In Mexico, few holidays go by that do not feature colorful tissue paper banners strung along the streets, decorating the fronts of churches or embellishing schools and classrooms. These cut tissue paper flags are called "papel picado," which literally translates to "perforated paper." This activity will help your child discover the beautiful results that can be achieved by folding tissue paper multiple times before cutting it. She will love this artsy introduction to a fun Mexican custom!
What You Do:
- Ask your child to pick a brightly-colored sheet of tissue paper. If your child plans to make this project with several sheets of tissue paper, she can use the same color or gather an assortment of colors.
- Demonstrate how to fold the tissue paper. Note that the folds do not need to be symmetrical, unless you have a formal design in mind. Encourage your child to start folding away with her paper(s)!
- Have your child begin with a small and simple cutout. Unfold the paper to show how one simple cutout gets multiplied across the paper. Show her how cuts in the edges can result in a scalloped trim.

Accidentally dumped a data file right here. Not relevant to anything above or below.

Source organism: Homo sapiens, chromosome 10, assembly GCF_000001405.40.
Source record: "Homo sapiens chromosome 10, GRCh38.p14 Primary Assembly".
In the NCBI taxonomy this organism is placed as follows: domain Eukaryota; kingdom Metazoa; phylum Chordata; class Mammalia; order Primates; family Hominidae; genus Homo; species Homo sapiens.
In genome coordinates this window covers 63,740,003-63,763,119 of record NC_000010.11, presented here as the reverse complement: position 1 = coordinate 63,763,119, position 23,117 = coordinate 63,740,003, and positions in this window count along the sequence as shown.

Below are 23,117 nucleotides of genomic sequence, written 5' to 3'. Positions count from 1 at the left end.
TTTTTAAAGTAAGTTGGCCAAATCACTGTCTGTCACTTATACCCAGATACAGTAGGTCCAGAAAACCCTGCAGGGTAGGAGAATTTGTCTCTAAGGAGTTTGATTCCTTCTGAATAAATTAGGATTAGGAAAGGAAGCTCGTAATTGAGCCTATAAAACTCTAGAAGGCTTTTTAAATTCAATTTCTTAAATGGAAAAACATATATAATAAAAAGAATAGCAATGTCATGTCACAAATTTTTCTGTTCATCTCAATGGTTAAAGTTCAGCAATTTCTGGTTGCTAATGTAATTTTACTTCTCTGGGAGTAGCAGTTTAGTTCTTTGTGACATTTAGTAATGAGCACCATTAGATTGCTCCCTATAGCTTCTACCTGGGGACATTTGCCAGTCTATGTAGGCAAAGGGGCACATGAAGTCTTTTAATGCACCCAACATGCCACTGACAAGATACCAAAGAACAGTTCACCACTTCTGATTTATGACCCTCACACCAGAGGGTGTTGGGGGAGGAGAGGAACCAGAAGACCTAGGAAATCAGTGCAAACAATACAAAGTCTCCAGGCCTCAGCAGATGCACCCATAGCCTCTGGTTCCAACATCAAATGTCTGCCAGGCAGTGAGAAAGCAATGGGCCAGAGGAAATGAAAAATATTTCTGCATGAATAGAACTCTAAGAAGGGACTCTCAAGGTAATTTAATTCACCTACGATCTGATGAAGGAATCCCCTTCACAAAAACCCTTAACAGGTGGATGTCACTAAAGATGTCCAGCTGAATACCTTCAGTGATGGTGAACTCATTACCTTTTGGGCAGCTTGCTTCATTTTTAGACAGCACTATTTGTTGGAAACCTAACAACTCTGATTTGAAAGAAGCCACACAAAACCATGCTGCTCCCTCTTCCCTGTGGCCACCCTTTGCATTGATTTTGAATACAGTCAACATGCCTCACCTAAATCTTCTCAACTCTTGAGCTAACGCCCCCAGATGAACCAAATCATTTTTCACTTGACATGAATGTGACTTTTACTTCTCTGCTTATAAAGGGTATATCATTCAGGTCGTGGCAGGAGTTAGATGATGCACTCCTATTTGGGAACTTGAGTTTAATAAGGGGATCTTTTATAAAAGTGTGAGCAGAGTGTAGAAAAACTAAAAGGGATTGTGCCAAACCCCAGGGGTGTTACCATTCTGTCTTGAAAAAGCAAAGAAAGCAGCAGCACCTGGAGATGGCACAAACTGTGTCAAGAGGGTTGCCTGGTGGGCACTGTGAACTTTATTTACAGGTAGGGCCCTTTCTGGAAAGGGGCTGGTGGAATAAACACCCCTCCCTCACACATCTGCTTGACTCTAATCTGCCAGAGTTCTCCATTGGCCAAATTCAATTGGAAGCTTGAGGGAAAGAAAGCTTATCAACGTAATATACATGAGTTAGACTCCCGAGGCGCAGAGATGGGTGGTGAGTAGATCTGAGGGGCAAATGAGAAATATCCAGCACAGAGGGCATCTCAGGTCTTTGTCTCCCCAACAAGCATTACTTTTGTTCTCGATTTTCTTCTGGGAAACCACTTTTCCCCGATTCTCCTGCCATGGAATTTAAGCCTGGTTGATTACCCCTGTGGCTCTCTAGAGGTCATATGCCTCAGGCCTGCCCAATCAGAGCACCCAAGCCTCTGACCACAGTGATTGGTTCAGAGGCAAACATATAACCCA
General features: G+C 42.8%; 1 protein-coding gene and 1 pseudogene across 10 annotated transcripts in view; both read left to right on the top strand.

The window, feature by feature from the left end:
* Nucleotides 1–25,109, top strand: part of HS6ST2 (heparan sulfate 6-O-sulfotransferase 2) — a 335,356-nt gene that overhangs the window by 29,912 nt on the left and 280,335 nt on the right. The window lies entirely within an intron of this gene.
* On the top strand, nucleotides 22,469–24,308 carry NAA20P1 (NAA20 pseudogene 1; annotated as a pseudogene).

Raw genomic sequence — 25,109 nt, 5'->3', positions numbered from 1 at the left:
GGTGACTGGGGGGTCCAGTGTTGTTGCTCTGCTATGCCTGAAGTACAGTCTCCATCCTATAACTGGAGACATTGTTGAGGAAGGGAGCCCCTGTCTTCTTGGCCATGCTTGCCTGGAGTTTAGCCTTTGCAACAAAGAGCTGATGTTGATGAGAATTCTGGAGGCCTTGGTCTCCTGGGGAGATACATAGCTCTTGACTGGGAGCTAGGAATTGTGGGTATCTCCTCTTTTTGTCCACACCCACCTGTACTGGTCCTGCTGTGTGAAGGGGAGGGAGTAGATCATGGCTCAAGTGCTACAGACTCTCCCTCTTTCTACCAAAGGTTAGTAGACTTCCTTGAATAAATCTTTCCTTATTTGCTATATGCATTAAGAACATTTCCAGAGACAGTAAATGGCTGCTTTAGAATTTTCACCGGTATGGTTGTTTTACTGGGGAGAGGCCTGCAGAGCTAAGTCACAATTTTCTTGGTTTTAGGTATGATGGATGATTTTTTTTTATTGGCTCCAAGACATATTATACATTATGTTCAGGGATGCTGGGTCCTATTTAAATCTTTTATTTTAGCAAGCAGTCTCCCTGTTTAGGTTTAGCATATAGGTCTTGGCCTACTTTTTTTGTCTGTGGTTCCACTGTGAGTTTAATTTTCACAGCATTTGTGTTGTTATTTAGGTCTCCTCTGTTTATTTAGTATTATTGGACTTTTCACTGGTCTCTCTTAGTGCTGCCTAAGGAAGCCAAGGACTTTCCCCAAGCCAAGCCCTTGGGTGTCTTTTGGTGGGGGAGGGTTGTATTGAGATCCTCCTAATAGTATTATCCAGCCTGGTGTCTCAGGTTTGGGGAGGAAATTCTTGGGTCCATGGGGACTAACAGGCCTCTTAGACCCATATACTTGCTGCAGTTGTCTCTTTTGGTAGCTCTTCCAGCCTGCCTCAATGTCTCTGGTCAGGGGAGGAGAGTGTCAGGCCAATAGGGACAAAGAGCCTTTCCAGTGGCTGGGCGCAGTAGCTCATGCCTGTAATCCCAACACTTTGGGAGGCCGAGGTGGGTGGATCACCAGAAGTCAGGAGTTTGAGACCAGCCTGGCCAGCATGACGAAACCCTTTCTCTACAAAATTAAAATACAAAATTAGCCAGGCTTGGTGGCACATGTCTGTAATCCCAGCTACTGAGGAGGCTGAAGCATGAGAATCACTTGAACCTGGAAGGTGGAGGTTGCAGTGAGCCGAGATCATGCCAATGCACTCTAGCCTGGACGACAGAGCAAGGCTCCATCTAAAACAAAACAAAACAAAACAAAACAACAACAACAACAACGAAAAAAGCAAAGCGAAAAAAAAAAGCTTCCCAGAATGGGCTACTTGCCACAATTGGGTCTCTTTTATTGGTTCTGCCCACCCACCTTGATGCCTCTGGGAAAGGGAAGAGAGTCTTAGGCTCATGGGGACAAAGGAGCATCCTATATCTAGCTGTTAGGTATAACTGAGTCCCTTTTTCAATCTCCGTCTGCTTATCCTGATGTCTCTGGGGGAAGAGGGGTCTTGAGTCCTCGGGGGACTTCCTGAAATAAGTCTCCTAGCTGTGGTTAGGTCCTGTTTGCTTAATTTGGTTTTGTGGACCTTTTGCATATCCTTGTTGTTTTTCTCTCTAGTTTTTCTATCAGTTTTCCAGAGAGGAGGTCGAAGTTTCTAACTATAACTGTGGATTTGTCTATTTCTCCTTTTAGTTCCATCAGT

- Encourage your child to explore with different shapes and styles of cutting. She can cut out whole squares of space and leave only a thin border of tissue paper.
- After she has created a few sheets of papel picado, help her make a Mexican-style banner with them. Either loop the top of the banner over a string and glue it in place, or use a couple tabs of cellophane tape to adhere the tissue paper to the string.
- Hang the papel picado high overhead, either near a window or outside so that the tissue paper flapping in the breeze creates a pleasing effect for those passing by.
Holidays in Mexico comes with their specific color themes of papel picado. To get more specific, consider using purple and white for Easter; pink and orange for Day of the Dead; and green, red, and white for Mexican Independence Day!
Serena Makofsky has a multiple subjects teaching credential with an emphasis in cross-cultural instruction. She taught in inner city classrooms for many years. She also writes curriculum for English language learners.